Here in 2 Samuel, as we look at the king God put on the earthly throne over his people—the throne that was to be an earthy extension of his heavenly throne—we get a glimpse of the forever God intends to give to us.
He’s got one of the shortest books of the Bible named after him, but even Paul’s letter has more to do with Onesimus than him. I’m talking about Philemon, someone heaven knows, and we should know as well.
The law which God gave to Moses at Mount Sinai a few months after bringing the people out of Egypt has been the victim of some very bad press in the past several hundred years. My guess is that there is a good deal of confusion.
I’ve been interviewing a lot of new Christians to hear how God has worked to bring them to the Savior. One pattern intrigues me. I often hear of people asking one question but really seeking an answer to something else.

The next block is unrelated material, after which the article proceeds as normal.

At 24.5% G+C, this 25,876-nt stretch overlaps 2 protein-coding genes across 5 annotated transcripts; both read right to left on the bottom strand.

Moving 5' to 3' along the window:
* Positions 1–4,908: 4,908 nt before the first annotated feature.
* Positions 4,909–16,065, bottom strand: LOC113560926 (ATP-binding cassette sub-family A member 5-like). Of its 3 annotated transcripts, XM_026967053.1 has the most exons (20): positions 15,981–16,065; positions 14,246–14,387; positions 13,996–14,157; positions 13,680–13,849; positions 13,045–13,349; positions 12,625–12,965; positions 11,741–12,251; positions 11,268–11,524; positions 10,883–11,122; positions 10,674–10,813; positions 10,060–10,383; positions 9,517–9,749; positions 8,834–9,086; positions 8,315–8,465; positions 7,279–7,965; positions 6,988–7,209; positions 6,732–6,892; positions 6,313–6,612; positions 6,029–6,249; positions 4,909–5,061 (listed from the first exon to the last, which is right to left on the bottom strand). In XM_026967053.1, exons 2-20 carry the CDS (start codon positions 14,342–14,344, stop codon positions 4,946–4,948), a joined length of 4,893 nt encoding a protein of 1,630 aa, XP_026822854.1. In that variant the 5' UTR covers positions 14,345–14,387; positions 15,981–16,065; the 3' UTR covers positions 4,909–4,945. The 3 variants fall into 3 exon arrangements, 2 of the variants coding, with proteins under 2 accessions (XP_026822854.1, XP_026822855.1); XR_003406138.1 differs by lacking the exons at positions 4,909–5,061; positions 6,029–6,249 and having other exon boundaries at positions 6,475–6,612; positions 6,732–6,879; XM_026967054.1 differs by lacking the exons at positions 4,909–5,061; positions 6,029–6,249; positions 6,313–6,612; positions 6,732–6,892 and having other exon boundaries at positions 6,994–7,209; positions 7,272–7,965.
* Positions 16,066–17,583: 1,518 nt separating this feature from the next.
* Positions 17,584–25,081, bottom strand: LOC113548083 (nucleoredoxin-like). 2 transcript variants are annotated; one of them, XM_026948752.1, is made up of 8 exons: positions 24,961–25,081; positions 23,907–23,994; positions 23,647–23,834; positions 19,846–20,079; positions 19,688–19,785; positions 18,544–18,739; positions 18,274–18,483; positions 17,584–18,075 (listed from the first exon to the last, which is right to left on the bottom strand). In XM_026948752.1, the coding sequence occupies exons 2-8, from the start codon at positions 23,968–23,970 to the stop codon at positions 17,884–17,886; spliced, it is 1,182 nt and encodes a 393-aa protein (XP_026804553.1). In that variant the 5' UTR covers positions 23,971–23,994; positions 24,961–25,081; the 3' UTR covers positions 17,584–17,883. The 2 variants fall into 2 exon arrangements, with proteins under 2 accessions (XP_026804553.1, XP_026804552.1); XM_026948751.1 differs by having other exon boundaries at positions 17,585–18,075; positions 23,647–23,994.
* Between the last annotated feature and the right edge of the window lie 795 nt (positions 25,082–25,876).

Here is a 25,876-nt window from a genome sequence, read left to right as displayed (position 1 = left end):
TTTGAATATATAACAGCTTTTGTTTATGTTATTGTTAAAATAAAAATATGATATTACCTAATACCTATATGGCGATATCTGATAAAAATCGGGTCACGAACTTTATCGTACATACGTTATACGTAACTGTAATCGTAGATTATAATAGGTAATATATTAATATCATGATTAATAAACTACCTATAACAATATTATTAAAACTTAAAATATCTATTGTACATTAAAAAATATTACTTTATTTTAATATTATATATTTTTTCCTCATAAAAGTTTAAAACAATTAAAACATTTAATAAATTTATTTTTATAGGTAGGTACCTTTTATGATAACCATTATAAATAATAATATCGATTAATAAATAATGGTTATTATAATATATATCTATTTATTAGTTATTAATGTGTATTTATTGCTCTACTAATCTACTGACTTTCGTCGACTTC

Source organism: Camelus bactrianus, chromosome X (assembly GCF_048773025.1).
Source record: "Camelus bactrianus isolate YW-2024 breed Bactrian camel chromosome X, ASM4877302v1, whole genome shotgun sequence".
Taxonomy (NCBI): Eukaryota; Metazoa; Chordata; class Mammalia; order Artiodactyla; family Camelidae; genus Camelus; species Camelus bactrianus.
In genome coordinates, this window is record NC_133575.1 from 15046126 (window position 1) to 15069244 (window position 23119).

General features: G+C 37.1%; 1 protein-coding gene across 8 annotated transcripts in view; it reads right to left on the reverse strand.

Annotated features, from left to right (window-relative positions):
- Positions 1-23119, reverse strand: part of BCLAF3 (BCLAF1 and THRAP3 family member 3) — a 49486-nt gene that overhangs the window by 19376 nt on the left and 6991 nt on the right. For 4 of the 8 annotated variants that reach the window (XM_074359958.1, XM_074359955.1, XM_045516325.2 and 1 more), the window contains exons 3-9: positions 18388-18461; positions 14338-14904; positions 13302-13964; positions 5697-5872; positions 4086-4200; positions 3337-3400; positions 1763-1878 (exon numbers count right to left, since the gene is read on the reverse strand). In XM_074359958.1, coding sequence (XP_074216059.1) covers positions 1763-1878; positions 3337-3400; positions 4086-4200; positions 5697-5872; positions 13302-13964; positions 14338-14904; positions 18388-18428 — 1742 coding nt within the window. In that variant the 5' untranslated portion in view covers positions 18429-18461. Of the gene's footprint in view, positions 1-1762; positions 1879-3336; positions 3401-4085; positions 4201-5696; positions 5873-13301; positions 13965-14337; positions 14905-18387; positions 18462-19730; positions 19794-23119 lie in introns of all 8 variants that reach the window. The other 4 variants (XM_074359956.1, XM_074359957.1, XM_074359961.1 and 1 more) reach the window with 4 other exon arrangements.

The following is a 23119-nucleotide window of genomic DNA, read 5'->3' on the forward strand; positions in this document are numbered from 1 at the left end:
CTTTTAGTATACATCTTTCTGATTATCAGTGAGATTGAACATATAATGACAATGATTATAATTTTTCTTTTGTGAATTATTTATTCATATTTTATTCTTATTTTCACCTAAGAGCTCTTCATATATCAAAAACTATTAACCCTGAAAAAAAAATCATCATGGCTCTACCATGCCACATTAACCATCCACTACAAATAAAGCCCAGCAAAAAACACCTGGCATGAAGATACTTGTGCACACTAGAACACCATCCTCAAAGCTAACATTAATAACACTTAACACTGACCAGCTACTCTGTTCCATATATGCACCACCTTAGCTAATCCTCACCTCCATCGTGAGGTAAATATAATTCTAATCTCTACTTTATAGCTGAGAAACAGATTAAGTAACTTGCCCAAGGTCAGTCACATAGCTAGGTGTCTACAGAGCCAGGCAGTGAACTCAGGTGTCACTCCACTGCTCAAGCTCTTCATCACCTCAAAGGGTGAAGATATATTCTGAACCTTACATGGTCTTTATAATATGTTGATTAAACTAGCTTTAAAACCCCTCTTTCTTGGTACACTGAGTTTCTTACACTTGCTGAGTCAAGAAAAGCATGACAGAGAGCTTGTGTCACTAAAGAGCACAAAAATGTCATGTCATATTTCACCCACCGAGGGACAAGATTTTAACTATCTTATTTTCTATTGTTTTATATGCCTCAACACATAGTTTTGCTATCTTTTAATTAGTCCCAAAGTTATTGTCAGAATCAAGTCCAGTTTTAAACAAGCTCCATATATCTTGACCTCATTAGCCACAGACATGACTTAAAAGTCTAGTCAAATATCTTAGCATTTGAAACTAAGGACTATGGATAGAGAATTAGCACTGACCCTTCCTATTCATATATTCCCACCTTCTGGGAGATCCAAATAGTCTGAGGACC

I often rejoice that Christ did not say this to the woman at the well, nor to that woman who was a sinner. If He had said it to them, people would have said, "Oh, that poor woman needed to be converted; but I am a good person."
Jesus is the true focus of our studies here in Mark’s Gospel, which now turns toward simultaneously the most wicked and most holy ground we’ve come to: the suffering, death, and resurrection of the Son of God.
God has the very best for us but most of us never get there. We settle for blessings like money or security or other things we can acquire. While these things are considered blessings, they should be considered as second-rate blessings. In other words, you can do better.